Would you like to make it easier for search engines to understand what keyword(s) your website or blog should rank for?
If you answered “yes” to any of these, then you are about to learn the secrets of making your blog post keyword-targeted.
When it comes to optimizing a website or a blog post, there are two main factors at play:
- On-page optimization
- Off-page optimization
Today’s article will focus on on-page optimization, and I will be sharing lots of good on-page SEO techniques you should implement while working on optimizing your website.
On-page search engine optimization (SEO) refers to the process of optimizing the content and the source code of web pages for them to rank higher in search engines and earn more relevant traffic.
Improving on-page SEO is not a straightforward process. There are so many factors that go into it, and we’ve barely scratched the surface. In spite of that, I hope that these techniques help you take your SEO to the next level.
Internal links pointing to the page
When the webpages of your site are interlinked, it helps both users and the search engines navigate it. Internal links with appropriate anchor texts have a big impact on a page’s position in the SERPs. However, be careful not to overdo – your internal links should look natural to the search engines.
HTTP response code errors
A reliable hosting provider is crucial to your website’s success in the SERPs. If the server your site is hosted on is often unavailable or takes a long time to respond, the search engines won’t hold much for your Web resource.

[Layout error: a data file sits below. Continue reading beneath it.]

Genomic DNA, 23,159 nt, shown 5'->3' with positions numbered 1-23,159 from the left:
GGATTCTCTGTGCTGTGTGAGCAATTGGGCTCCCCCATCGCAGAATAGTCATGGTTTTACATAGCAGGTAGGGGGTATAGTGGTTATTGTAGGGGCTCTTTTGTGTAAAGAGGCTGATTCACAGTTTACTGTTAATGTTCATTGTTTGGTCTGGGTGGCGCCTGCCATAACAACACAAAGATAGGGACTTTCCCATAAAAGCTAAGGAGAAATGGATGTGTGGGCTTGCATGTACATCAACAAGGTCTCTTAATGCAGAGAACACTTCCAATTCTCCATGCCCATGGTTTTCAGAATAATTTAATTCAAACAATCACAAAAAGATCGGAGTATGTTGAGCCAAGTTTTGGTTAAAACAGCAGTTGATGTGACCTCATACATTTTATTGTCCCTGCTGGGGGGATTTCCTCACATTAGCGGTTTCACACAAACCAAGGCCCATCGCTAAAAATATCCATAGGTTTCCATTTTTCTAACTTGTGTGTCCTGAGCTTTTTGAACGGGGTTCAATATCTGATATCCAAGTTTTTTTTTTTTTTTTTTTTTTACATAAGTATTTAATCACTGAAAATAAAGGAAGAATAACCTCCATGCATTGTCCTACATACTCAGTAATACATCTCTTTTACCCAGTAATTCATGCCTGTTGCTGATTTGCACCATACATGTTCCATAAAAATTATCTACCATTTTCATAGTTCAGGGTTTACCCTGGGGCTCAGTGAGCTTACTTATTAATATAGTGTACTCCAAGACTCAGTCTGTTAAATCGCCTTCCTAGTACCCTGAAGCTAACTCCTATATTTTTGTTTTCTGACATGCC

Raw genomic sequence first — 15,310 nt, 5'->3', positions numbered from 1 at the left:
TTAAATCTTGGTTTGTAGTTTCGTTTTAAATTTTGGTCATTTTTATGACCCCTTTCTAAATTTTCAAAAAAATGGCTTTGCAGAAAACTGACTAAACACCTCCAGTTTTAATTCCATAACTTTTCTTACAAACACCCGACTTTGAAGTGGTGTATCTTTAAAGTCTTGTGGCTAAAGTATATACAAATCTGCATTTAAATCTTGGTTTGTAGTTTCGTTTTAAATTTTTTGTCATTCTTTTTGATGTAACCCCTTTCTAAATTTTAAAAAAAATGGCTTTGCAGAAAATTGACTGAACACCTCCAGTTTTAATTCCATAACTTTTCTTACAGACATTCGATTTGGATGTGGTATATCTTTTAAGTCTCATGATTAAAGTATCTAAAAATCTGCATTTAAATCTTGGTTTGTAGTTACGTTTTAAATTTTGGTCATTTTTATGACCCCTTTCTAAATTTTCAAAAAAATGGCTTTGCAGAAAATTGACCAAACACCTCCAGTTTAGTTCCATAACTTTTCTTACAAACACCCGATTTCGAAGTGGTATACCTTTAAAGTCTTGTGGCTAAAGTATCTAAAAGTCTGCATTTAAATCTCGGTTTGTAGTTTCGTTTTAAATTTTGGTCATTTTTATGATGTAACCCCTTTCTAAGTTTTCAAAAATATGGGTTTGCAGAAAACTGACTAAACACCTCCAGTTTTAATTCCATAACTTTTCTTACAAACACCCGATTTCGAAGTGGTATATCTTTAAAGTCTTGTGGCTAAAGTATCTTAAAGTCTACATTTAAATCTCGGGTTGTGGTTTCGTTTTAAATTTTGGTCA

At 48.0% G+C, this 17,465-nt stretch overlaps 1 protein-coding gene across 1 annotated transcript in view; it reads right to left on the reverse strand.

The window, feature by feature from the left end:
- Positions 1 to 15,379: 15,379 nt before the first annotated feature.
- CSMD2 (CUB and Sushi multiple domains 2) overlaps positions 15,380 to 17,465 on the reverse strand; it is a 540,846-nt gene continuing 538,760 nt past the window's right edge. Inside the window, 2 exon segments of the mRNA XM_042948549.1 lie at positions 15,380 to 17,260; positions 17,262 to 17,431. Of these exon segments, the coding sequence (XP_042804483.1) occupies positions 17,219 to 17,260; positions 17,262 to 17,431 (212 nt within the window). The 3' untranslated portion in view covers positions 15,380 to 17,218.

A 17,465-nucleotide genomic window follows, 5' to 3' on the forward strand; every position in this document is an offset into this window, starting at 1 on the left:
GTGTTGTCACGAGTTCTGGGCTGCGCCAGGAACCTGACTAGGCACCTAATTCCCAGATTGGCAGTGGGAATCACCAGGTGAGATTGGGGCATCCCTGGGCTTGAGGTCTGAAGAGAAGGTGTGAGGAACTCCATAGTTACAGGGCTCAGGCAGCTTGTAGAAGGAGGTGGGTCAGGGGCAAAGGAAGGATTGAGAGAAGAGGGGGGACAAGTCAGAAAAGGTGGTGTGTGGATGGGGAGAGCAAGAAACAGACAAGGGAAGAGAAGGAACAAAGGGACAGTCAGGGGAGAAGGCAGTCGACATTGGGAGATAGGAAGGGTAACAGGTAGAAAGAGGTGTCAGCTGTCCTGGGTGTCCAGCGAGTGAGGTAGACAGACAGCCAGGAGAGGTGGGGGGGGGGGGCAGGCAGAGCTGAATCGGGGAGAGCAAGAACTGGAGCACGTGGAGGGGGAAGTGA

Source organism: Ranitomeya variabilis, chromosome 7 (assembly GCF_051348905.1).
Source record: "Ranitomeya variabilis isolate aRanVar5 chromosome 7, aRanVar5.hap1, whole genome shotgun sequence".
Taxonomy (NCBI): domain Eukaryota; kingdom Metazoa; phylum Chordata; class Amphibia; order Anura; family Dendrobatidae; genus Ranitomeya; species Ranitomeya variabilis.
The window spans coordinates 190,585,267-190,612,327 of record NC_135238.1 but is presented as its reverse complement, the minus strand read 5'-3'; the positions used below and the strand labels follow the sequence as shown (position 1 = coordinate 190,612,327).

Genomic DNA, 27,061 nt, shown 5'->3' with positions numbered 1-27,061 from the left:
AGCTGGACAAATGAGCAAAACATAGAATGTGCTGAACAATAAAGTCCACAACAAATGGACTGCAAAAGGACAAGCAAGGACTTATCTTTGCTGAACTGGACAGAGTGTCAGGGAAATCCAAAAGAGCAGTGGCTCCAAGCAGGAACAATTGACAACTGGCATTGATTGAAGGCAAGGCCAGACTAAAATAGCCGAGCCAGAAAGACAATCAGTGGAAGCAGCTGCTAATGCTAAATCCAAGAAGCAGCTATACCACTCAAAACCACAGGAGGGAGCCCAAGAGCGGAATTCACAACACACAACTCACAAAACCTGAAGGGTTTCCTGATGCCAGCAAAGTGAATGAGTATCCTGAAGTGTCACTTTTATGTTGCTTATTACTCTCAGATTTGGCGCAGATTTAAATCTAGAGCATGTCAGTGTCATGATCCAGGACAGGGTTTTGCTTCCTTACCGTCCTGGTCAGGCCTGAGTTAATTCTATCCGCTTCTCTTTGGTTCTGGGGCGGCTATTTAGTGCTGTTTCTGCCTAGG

Not to mention that, if your site is unavailable, the users will simply not be able to access it. Therefore, we consider this factor to be of utmost importance.
Improve Your Page Speed.
Aside from the obvious benefit to your visitors and their experience in your site, site speed is a ranking factor for Google. Improving your site speed will help you get a small but important advantage over equally relevant but slower sites.
Use tools like PageSpeed Insights and GTmetrix to assess the current speed of your blog and see which elements are slowing down your blog. Some of them may be too complicated for you to handle, but there are still some aspects that you can do something about.
Review your plugins and only keep the ones you actually use. Each plugin requires processing power, and the more plugins you have, the more processing power they eat up and the slower they make your site.
Try to learn basic PHP and CSS so you can eliminate plugins that perform a simple task that can be achieved by typing in a simple code. If you don’t have the time or inclination to do that, try to at least find plugins that do the work of multiple plugins.
Optimize media (i.e., images, video, audio). Loading media files takes a significant amount of processing power, especially for mobile devices.
It’s possible to reduce image size without losing quality, so look into image compression tools to do just that. Video size can also be reduced while retaining the quality, and there are a number of video compression tools as well.
Upload with the right dimensions as well. Find out what the display width of your page is and try to limit the image or video dimensions to that width. For instance, if your display width is 800 pixels wide, there’s no point in uploading a 1600 pixel-wide image.
Just like perfect HTML, valid CSS is not a must, but rather an additional asset to one’s recipe for successful SEO. Besides, you’d want to pay more attention to your CSS if you’re optimizing for the mobile Web and using special mobile style sheets for mobile users.
And, as W3C offers a CSS validation service as well, you can use it to check for CSS errors and warnings.
Perfect HTML Code
Although the quality of your markup is not an insanely important factor, sloppy HTML code does diminish your chances to rank higher in the search engines. It’s best to make sure there are no errors on your webpages using the W3C HTML and markup validator. Besides, there are on-page SEO tools (like our WebSite Auditor) that come with a built-in markup validator as well.